Many of these people, of course, were frequently required to stay up all night, so that, as new mothers know better than the keenest world leader, catching up the next day was less a self-indulgence than a mechanical necessity. The desire to lean in must, occasionally, be superseded by the need to keel over.
And there are plenty of studies that point to the advantages, the most recent published this week by the University of Surrey, which shows that irregular sleep patterns cause a “profound disruption” at the genetic level, and explain why shift workers are often in poor health.
According to the US Centers for Disease Control and Prevention, 30% a healthy life at the same time as answering each and every one, a surprising amount of time frees up.
As a seasoned procrastinator, I’ve developed a little e-mail label called “to reply”, for those messages which require eventual action on my part. Said action may be slow, but it acts as a reassuring comfort blanket.
Disable unnecessary notifications
The first thing I did when trying to cut down on my Internet use was to make sure it was unable to encroach on my day-to-day existence in the real world through the medium of iPhone notifications.
In other words, I ended the process by which Facebook updates, tweets and e-mail would come directly to my mobile. This was partly to prevent tweets accusing me of being a rubbish feminist/crap journalist/appalling human from hushing my buzz when I was having cocktails, but it can also be used for work purposes.
Anyone who needs to contact you urgently, for professional reasons, will probably have your phone number anyway. The same goes for friends and relations.
Go for a walk
A piece of advice from my mother, in the form of “make sure that you get out of the house every of Americans report “short sleep duration” of less than six hours a night, much of it accounted for by increasingly peripatetic work habits and linked, among other things, to a possibly heightened susceptibility to Alzheimer’s.
As with most things, those at the top have vastly more opportunity to dictate their own schedules than those at the bottom, while telling themselves they work harder than anyone. If you have the luxury of working at home, in the White House for example, you have more pockets of leisure in your day than, say, someone working on the cash register at Starbucks. (Or Amazon, where a worker’s every move is monitored by management.)
Cops on the beat, meanwhile, have to be creative. According to those interviewed by the New York Times, members of the NYPD have been known to crash out in movie theatres, “on piers” and parked outside cemeteries, but the best tactic, they say, is to stay on the move and nap in the passenger seat while your partner is driving.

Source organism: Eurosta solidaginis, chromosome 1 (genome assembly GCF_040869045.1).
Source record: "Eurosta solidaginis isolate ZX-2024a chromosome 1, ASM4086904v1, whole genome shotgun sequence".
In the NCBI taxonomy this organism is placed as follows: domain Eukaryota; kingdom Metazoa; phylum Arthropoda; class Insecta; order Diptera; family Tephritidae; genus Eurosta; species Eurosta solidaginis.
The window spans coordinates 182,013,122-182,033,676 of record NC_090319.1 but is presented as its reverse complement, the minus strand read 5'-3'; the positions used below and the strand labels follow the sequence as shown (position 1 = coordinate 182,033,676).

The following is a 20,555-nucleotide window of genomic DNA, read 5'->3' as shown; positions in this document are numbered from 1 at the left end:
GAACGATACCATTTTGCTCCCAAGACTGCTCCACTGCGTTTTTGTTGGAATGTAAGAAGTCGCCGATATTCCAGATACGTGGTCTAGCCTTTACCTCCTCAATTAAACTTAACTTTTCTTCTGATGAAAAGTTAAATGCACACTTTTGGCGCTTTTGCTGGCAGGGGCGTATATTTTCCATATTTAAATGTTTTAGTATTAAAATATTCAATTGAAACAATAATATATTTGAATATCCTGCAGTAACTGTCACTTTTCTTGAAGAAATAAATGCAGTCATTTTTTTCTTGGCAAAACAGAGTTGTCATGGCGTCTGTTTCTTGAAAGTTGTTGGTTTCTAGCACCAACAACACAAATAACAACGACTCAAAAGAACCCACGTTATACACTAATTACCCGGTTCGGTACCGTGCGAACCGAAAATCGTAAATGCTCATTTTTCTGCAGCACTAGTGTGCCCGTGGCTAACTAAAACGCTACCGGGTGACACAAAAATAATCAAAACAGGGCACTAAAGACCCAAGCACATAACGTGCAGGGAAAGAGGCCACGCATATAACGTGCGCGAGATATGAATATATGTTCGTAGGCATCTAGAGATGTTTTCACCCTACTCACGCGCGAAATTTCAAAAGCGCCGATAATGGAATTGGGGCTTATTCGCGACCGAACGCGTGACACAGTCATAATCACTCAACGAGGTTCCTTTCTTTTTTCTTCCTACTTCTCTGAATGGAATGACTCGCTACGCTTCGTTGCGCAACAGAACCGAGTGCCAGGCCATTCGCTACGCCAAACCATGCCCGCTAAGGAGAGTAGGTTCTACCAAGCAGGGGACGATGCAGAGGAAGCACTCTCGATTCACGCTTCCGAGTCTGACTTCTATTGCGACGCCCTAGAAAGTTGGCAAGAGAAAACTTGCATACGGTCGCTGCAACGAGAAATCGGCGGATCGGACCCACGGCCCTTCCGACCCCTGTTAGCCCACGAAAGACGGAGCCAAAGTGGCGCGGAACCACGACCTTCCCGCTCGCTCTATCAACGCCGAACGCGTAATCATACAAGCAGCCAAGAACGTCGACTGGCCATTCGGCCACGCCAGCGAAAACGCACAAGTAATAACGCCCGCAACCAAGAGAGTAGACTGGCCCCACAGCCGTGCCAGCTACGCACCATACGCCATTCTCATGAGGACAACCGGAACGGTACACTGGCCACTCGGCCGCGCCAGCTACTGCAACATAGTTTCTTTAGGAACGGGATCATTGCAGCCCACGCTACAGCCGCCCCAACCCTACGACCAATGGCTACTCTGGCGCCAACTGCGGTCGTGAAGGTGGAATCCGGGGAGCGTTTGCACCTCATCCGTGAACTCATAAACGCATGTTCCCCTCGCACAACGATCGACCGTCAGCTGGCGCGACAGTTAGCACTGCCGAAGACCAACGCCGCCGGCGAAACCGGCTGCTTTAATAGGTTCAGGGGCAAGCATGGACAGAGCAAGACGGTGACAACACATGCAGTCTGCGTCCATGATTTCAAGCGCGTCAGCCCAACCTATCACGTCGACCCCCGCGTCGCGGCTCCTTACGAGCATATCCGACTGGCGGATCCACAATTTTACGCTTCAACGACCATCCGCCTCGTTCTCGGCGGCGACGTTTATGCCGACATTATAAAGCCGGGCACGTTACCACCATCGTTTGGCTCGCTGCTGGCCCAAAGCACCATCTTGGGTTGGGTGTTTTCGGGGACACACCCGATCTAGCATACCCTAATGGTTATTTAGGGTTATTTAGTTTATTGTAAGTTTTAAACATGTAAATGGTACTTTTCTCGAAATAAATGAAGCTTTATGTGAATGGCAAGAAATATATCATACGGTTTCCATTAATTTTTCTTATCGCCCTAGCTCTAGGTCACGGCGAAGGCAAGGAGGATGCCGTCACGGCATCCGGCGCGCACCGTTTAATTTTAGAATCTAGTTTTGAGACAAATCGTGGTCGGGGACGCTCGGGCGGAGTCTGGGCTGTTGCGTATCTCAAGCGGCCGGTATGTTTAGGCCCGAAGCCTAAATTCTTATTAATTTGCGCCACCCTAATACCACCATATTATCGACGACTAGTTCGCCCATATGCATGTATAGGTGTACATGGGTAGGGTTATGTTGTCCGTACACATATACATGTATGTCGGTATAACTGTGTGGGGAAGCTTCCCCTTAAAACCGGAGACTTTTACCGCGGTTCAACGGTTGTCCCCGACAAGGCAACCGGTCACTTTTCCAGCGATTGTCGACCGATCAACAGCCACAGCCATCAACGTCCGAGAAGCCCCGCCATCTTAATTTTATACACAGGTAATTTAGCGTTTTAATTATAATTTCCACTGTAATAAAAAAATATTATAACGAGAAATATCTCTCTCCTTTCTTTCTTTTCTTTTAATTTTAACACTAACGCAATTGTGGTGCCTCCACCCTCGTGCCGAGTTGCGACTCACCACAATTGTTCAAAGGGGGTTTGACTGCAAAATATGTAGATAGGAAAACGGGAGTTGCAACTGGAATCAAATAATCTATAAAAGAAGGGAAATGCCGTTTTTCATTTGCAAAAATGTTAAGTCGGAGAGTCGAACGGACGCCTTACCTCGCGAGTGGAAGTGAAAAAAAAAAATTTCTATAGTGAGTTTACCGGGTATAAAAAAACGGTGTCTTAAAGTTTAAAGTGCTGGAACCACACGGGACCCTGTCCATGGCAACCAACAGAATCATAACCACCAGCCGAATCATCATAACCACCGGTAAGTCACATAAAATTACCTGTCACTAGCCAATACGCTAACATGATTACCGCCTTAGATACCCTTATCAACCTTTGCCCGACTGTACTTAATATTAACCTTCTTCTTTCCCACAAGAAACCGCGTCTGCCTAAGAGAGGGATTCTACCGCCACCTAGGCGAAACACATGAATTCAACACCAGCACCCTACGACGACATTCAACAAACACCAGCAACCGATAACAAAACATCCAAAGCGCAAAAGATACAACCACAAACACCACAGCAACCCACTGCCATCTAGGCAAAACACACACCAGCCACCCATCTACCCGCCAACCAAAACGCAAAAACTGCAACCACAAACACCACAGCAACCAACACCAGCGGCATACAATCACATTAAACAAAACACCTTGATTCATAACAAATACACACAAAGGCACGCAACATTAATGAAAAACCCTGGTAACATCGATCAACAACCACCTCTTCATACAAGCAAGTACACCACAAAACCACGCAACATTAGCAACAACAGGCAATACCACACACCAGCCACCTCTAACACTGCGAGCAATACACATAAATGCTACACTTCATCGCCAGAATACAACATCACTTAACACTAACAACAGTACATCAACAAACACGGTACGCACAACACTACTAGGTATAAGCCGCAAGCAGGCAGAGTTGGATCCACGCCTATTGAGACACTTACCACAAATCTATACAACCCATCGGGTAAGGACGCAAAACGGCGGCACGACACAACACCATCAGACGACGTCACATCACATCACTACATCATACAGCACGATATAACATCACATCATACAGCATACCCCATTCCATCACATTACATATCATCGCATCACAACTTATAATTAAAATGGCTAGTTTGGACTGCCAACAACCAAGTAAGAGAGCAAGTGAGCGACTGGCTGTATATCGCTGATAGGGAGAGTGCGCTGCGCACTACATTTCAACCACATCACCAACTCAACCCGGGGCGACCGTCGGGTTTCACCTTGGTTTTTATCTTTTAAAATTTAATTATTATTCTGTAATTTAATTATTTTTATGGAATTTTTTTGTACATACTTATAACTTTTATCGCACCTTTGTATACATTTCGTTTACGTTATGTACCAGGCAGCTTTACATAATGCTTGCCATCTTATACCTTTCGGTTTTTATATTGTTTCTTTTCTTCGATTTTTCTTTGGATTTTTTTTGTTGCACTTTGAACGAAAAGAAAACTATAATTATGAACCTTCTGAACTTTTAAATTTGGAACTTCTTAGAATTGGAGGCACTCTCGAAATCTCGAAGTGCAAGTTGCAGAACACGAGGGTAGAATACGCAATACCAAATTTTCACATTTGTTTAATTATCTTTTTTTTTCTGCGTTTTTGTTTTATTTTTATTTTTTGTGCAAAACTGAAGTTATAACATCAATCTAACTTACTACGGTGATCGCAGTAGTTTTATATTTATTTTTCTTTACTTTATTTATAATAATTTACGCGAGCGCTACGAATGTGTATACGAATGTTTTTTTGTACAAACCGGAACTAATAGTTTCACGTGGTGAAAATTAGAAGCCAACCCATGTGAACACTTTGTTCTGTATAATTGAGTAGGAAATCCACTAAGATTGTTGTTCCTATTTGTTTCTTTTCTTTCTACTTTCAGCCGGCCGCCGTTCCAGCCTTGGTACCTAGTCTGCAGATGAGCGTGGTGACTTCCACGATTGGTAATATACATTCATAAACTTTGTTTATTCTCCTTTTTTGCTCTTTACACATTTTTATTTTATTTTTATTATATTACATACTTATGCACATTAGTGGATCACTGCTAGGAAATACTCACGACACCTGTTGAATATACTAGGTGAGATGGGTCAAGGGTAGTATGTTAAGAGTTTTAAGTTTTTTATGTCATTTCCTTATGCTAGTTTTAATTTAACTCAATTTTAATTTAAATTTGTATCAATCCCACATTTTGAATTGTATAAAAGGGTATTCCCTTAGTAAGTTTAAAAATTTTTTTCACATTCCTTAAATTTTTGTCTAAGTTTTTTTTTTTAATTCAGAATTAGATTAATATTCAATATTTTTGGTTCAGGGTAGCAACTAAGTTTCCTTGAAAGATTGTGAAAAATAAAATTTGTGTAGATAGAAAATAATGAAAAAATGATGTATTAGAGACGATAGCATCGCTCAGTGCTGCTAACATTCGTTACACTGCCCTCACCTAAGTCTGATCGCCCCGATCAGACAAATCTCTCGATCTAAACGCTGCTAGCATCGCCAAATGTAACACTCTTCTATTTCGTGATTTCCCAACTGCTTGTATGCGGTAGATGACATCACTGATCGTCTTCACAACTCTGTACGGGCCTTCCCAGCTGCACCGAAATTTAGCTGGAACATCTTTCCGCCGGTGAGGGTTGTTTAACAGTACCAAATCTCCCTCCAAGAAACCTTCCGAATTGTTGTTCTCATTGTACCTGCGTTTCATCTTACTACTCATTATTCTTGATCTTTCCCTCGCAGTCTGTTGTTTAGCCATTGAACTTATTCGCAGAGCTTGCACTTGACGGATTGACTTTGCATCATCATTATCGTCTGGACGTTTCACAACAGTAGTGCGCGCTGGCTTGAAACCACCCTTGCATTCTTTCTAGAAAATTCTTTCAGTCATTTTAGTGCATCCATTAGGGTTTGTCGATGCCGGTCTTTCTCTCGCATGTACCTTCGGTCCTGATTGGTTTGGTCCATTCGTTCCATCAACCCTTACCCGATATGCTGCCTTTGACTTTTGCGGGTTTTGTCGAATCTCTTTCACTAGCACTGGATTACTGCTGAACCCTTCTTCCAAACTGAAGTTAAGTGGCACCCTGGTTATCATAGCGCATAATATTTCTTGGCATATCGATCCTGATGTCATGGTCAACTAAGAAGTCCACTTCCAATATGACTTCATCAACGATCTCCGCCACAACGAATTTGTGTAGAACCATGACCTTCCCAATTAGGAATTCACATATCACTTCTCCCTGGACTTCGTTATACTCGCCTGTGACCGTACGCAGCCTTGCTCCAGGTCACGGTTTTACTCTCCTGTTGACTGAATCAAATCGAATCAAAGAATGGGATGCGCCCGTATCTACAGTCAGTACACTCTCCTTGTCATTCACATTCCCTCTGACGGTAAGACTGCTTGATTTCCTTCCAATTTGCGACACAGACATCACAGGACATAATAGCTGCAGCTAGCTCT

It’s a question of degree; the successful nap is the quick re-energizer, or “caffeine nap”, which can be controlled by drinking a cup of coffee before lying down, so that roughly a quarter of an hour later, the caffeine hits your system like a biological alarm clock.
The unsuccessful nap is the one that rolls on for three hours, leaving you dazed, dribbling and incapable of thought. That said, I’d rather see a cop napping on duty than engaged in something that didn’t make the list, has no benefit whatsoever and makes my blood run cold every time I see it: the officer, head down, oblivious, wholly absorbed in his cellphone. — Guardian News & Media day”, but it can also apply to those in a work environment, or those who are embroiled in a particularly vehement political debate in the comment section.
If you are able to, getting a bit of fresh air helps you realise that the outside world still exists before you return to your activities with a renewed vigour (or, in the case of online arguments, 10 more rebuttals that you thought of on the way to the supermarket).
If you can’t get away, take a nap next to the radiator in the staff room, disappear to the loo for a moment longer than is polite or have a cuppa.
Remember, it’s only the Internet
It really doesn’t matter that much. It sounds cheesy, but spending time with people who care about you and make you howl with laughter is the best antidote to Internet addiction.
It’s hard to take things like social media seriously when friends are texting you going “lol at your twitter storm – pub?” Logging in slips further down your priority list as you realise that your absence does not mean the world will stop turning. I recently took a month-long hiatus from blogging and Twitter, and when I returned, all was much the same. It was that, or smash up the router – and it worked. — Guardian News & Media
Sweet sleep: Winston Churchill once said that “nature has not intended mankind to work from eight in the morning until midnight without that refreshment of blessed oblivion which, even if it only lasts 20 minutes, is sufficient to renew all the vital forces.” amen! — Filepic
Spending time with people who care about you and make you howl with laughter is the best antidote to Internet addiction, so put away those phones when you have to! — Filepic